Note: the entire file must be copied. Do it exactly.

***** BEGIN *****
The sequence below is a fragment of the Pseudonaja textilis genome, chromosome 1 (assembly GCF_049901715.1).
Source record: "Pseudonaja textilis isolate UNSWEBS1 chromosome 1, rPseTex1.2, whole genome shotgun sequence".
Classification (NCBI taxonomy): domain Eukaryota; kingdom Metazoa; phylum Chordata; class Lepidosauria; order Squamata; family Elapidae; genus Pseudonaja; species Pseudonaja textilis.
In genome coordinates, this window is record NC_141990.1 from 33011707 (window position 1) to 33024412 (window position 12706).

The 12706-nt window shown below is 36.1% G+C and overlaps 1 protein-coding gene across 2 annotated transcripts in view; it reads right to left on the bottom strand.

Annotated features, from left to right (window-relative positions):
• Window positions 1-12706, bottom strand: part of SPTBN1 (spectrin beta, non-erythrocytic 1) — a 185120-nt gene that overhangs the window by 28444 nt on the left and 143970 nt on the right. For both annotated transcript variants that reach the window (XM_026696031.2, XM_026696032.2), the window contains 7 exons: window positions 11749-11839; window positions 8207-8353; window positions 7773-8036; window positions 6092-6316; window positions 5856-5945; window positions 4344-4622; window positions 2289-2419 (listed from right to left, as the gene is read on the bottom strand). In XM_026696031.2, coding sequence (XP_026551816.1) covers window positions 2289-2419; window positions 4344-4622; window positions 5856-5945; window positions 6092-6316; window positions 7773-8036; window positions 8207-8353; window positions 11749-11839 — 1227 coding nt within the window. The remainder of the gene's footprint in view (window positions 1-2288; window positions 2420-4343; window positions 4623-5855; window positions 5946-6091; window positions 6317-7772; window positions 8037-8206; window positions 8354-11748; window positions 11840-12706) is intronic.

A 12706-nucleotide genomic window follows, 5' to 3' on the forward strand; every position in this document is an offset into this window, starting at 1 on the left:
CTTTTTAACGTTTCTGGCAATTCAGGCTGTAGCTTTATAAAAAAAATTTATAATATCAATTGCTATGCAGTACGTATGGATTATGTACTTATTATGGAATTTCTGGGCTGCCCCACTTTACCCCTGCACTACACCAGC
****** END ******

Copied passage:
The sequence below is a fragment of the Pseudonaja textilis genome, chromosome 1 (assembly GCF_049901715.1).
Source record: "Pseudonaja textilis isolate UNSWEBS1 chromosome 1, rPseTex1.2, whole genome shotgun sequence".
Classification (NCBI taxonomy): domain Eukaryota; kingdom Metazoa; phylum Chordata; class Lepidosauria; order Squamata; family Elapidae; genus Pseudonaja; species Pseudonaja textilis.
In genome coordinates, this window is record NC_141990.1 from 33011707 (window position 1) to 33024412 (window position 12706).

The 12706-nt window shown below is 36.1% G+C and overlaps 1 protein-coding gene across 2 annotated transcripts in view; it reads right to left on the bottom strand.

Annotated features, from left to right (window-relative positions):
• Window positions 1-12706, bottom strand: part of SPTBN1 (spectrin beta, non-erythrocytic 1) — a 185120-nt gene that overhangs the window by 28444 nt on the left and 143970 nt on the right. For both annotated transcript variants that reach the window (XM_026696031.2, XM_026696032.2), the window contains 7 exons: window positions 11749-11839; window positions 8207-8353; window positions 7773-8036; window positions 6092-6316; window positions 5856-5945; window positions 4344-4622; window positions 2289-2419 (listed from right to left, as the gene is read on the bottom strand). In XM_026696031.2, coding sequence (XP_026551816.1) covers window positions 2289-2419; window positions 4344-4622; window positions 5856-5945; window positions 6092-6316; window positions 7773-8036; window positions 8207-8353; window positions 11749-11839 — 1227 coding nt within the window. The remainder of the gene's footprint in view (window positions 1-2288; window positions 2420-4343; window positions 4623-5855; window positions 5946-6091; window positions 6317-7772; window positions 8037-8206; window positions 8354-11748; window positions 11840-12706) is intronic.

A 12706-nucleotide genomic window follows, 5' to 3' on the forward strand; every position in this document is an offset into this window, starting at 1 on the left:
CTTTTTAACGTTTCTGGCAATTCAGGCTGTAGCTTTATAAAAAAAATTTATAATATCAATTGCTATGCAGTACGTATGGATTATGTACTTATTATGGAATTTCTGGGCTGCCCCACTTTACCCCTGCACTACACCAGC